... Additionally, a recent study in Puget Sound suggested that anglers' inability to differentiate between certain rockfish species could lead to the perception that depleted rockfishes are not in need of conservation because anglers do encounter some of the more abundant species [49]. Finally, this education of anglers by anglers may be highly effective; gear intended to decrease bycatch has been shown to be adopted at higher rates when the inventor is a local angler [57]. ...
Conference Paper
The paper argues that the practice of thought experimenting enables scientists to follow through the implications of a way of representing nature by simulating an exemplary or representative situation that is feasible within that representation. What distinguishes thought experimenting front logical argument and other forms of propositional reasoning is that reasoning by means of a thought experiment involves constructing, and simulating a mental model of a representative situation. Although thought experimenting is a creative part of scientific practice, it is a highly refined extension of a mundane form of reasoning. It is not a mystery why scientific thought experiments are a reliable source of empirical insights. Thought experimenting uses and manipulates representations that derive front real-world experiences and our conceptualizations of them.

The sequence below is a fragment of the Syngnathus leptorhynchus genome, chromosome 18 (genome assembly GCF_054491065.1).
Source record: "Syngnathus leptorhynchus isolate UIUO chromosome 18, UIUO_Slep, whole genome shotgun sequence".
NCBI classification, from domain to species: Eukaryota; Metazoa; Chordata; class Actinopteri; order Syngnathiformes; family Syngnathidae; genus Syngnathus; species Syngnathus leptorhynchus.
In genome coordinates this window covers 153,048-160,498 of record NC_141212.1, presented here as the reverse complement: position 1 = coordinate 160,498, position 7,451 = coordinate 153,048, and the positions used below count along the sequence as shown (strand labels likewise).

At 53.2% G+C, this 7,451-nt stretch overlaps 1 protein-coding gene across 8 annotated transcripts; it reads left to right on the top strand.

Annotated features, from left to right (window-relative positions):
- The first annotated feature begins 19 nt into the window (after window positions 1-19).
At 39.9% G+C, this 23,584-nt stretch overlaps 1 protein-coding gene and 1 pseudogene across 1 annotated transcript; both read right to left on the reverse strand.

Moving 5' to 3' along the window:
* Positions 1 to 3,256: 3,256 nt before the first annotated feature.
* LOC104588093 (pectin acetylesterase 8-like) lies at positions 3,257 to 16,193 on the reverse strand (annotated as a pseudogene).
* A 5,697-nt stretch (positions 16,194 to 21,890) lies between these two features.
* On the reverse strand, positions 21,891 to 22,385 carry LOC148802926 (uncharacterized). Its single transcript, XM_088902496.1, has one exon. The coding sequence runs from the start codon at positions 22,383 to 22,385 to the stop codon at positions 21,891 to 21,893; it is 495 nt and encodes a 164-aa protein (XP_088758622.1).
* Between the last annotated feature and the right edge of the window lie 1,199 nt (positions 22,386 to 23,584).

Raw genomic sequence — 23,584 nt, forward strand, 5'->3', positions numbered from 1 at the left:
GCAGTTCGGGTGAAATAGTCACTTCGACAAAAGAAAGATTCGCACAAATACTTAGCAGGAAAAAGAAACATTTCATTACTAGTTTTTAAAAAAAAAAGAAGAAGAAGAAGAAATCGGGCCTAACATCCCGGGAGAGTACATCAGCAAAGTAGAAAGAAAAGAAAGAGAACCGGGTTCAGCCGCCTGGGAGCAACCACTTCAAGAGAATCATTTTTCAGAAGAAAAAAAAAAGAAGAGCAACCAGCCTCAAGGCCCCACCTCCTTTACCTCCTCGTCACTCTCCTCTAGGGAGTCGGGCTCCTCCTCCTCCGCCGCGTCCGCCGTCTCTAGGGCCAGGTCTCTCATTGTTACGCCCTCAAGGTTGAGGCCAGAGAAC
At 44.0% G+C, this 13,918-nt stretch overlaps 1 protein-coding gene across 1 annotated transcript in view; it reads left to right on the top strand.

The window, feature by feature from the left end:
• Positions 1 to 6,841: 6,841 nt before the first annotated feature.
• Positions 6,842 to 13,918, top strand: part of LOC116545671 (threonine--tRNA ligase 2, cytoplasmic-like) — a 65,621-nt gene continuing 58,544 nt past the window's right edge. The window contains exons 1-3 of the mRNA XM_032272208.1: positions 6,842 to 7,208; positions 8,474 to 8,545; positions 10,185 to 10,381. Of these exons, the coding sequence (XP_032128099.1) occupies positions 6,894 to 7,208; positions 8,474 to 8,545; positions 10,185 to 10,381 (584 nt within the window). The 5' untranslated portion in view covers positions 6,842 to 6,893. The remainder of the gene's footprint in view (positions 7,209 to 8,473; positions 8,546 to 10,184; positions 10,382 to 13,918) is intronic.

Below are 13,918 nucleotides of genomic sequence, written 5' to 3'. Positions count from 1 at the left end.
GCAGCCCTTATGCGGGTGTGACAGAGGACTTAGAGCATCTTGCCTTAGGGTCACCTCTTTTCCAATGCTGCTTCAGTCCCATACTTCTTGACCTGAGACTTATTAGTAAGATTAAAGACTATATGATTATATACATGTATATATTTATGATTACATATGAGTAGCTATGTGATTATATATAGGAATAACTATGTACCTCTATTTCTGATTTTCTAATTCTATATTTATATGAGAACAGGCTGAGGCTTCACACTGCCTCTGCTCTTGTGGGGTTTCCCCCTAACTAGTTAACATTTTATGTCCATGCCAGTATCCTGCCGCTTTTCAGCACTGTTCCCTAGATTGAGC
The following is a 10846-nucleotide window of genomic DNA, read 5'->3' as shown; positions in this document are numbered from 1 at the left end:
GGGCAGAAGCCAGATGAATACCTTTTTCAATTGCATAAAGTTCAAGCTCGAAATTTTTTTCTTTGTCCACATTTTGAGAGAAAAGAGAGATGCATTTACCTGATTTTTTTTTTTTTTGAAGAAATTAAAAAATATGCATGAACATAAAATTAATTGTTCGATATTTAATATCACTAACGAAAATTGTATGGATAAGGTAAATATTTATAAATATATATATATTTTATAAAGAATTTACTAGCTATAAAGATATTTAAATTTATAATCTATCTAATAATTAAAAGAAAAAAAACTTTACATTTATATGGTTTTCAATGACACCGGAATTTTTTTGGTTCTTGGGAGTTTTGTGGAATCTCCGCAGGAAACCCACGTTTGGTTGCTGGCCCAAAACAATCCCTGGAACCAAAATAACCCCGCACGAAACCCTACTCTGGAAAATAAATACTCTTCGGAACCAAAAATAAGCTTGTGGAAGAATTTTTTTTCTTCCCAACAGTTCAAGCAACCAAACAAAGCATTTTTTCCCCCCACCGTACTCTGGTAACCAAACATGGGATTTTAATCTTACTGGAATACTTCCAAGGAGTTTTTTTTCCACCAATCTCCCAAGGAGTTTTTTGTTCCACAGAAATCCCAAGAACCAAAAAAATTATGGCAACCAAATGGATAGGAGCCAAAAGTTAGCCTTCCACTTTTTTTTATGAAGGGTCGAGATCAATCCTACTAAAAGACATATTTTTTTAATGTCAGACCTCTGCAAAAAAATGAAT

Article
Introduction of the porpoise releasing method known as "backdown" by Anton Meizetich and Manuel Neves and the development of small-mesh porpoise safety panels by Harold Medina raises the question of the optimum mesh size for the panels. Medina panels of relatively standard dimensions hung from 2-inch mesh webbing had been installed in about half the nets of the U. S. tuna purse seine fleet before passage of the Marine Mammal Protection Act. The fishermen believed, and several statistical studies indicated, that use of the panel resulted in lower porpoise mortality. Despite the improved performance, however, porpoises were still being entangled in nets during the backdown process and a recent study indicates that up to 30 percent of porpoise mortality is due to this factor. Using mainly porpoise specimens taken in the fishery, measurements of penetration of porpoise snouts and flippers through mesh openings of 2, 1 Va, 1 '14 and 1 inches were made to elucidate the potential reduction in porpoise entangle- ment that could be expected through use of Medina panel mesh sizes of less than 2 inches. With their jaws closed, the snouts of even the smallest specimen could not penetrate 1-inch mesh, and the average penetration with the jaws open was grossly reduced as were penetrations of pectoral fins. Because of added weight and drag, additions of large sections of small-mesh netting can drastically affect the buoyancy and hydrodynamic performance of purse seines. Recent tests of porpoise "aprons" and "chutes" (trapezoidal-shaped sections of webbing ap- pended to Medina panels) promise a means of making small-mesh netting compat- ible with tuna purse seine performance.